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<b>COMPLEX SYSTEMS SEMINAR</b><br>Modeling Science Across Multiple Scales: From Individuals to Institutions

Thursday, January 14, 2016
12:00 AM
411 West Hall

Quantitative measures are becoming increasingly prevalent at all scales of scientific evaluation: from countries, to universities, departments, laboratories, and individuals, and even knowledge itself. This is largely due to the advent of large comprehensive publication databases that allow for detailed studies of ideas, people, and institutions, and the vast networks connecting them.

In the first half of this talk, I will give an overview of the ‘science of science’, a research domain that addresses problems from economics, research policy, management, sociology, and complexity science perspectives. In particular, I will discuss the evolution of research careers based upon quantitative studies using longitudinal publication data, focusing on two mechanisms the drive career growth in science — reputation and collaboration.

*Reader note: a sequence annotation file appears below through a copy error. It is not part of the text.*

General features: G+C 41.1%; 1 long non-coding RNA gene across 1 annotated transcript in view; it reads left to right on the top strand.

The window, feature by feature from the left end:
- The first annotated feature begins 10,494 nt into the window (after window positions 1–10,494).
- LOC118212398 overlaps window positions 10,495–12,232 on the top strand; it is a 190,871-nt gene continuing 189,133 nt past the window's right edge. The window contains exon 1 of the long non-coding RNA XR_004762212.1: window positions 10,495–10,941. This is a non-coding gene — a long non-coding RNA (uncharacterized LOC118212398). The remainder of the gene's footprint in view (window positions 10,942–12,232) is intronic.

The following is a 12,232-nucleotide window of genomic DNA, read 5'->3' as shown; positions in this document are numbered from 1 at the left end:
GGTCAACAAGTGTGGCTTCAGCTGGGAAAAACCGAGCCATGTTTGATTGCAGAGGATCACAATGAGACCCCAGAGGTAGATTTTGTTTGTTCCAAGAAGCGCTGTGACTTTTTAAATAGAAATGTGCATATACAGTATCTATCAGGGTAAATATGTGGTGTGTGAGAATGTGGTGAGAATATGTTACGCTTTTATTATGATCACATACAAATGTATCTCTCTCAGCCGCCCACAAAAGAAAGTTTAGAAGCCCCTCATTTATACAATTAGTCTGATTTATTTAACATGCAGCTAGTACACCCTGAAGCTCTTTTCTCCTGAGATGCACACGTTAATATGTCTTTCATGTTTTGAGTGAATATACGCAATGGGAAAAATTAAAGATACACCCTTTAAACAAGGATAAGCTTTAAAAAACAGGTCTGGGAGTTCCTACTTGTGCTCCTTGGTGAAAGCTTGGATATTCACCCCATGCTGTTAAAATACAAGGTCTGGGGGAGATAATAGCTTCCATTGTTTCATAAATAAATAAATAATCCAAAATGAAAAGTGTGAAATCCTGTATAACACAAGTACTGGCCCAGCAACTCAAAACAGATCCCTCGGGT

In the second half of this talk, I will discuss what millions of patents and publications can tell us about the evolution of Europe’s integrated innovation system — the ‘European Research Area' (ERA) — which is a cross-border labor, funding, and mobility scheme aimed at fostering innovation and growth within Europe. Using econometric methods applied to R&D networks, we performed a comparative network analysis across time and between EU and non-EU countries to determine the “treatment effect” resulting from EU R&D integration policies. Using non-EU countries as the global baseline (control), and by analyzing cross-border -vs- intra-border collaborations as a second comparison group, our Difference-in-Difference-in-Difference strategy indicates that, despite decades of efforts to build an efficient and competitive ERA, there has been little cross-border integration in the EU above global trends —  in other words, Europe remains a collection of national innovation systems. And finally, I will discuss recent results indicating that ‘brain drain’ of high-skilled labor following the 2004 EU enlargement (by 12 countries, e.g. Poland, Estonia, Romania, etc.) may largely explain why the cross-border integration of R&D within the ERA is lagging.